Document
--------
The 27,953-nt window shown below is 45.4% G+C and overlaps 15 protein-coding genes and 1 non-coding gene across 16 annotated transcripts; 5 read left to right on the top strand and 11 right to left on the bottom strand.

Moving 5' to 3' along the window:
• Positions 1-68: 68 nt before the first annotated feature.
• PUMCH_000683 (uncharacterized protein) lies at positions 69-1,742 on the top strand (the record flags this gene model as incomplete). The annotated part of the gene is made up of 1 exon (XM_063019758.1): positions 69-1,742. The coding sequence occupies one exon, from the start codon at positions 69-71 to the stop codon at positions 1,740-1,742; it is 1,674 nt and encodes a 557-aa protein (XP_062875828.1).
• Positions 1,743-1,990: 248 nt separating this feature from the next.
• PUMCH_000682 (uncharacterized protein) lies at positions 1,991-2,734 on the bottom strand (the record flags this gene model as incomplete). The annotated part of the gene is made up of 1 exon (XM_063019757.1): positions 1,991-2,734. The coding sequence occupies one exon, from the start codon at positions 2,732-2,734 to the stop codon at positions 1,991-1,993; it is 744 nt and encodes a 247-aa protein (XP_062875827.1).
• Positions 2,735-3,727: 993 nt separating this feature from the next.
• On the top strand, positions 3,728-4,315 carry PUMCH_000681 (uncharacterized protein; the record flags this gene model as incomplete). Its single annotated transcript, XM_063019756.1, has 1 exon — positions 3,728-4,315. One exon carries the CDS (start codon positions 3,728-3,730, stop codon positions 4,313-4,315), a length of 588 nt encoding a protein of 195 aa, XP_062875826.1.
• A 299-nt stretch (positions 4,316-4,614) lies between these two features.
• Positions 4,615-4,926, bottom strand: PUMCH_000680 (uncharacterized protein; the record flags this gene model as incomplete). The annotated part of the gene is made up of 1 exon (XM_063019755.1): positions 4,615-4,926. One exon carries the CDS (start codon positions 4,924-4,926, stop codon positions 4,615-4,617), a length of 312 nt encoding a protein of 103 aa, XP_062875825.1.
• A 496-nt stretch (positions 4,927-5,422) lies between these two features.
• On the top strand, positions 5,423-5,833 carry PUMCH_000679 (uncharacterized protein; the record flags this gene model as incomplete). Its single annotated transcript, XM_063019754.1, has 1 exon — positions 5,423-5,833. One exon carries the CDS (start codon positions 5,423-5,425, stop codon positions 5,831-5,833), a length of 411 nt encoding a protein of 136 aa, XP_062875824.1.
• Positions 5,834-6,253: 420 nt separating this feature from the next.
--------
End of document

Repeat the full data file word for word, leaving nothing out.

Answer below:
The 27,953-nt window shown below is 45.4% G+C and overlaps 15 protein-coding genes and 1 non-coding gene across 16 annotated transcripts; 5 read left to right on the top strand and 11 right to left on the bottom strand.

Moving 5' to 3' along the window:
• Positions 1-68: 68 nt before the first annotated feature.
• PUMCH_000683 (uncharacterized protein) lies at positions 69-1,742 on the top strand (the record flags this gene model as incomplete). The annotated part of the gene is made up of 1 exon (XM_063019758.1): positions 69-1,742. The coding sequence occupies one exon, from the start codon at positions 69-71 to the stop codon at positions 1,740-1,742; it is 1,674 nt and encodes a 557-aa protein (XP_062875828.1).
• Positions 1,743-1,990: 248 nt separating this feature from the next.
• PUMCH_000682 (uncharacterized protein) lies at positions 1,991-2,734 on the bottom strand (the record flags this gene model as incomplete). The annotated part of the gene is made up of 1 exon (XM_063019757.1): positions 1,991-2,734. The coding sequence occupies one exon, from the start codon at positions 2,732-2,734 to the stop codon at positions 1,991-1,993; it is 744 nt and encodes a 247-aa protein (XP_062875827.1).
• Positions 2,735-3,727: 993 nt separating this feature from the next.
• On the top strand, positions 3,728-4,315 carry PUMCH_000681 (uncharacterized protein; the record flags this gene model as incomplete). Its single annotated transcript, XM_063019756.1, has 1 exon — positions 3,728-4,315. One exon carries the CDS (start codon positions 3,728-3,730, stop codon positions 4,313-4,315), a length of 588 nt encoding a protein of 195 aa, XP_062875826.1.
• A 299-nt stretch (positions 4,316-4,614) lies between these two features.
• Positions 4,615-4,926, bottom strand: PUMCH_000680 (uncharacterized protein; the record flags this gene model as incomplete). The annotated part of the gene is made up of 1 exon (XM_063019755.1): positions 4,615-4,926. One exon carries the CDS (start codon positions 4,924-4,926, stop codon positions 4,615-4,617), a length of 312 nt encoding a protein of 103 aa, XP_062875825.1.
• A 496-nt stretch (positions 4,927-5,422) lies between these two features.
• On the top strand, positions 5,423-5,833 carry PUMCH_000679 (uncharacterized protein; the record flags this gene model as incomplete). Its single annotated transcript, XM_063019754.1, has 1 exon — positions 5,423-5,833. One exon carries the CDS (start codon positions 5,423-5,425, stop codon positions 5,831-5,833), a length of 411 nt encoding a protein of 136 aa, XP_062875824.1.
• Positions 5,834-6,253: 420 nt separating this feature from the next.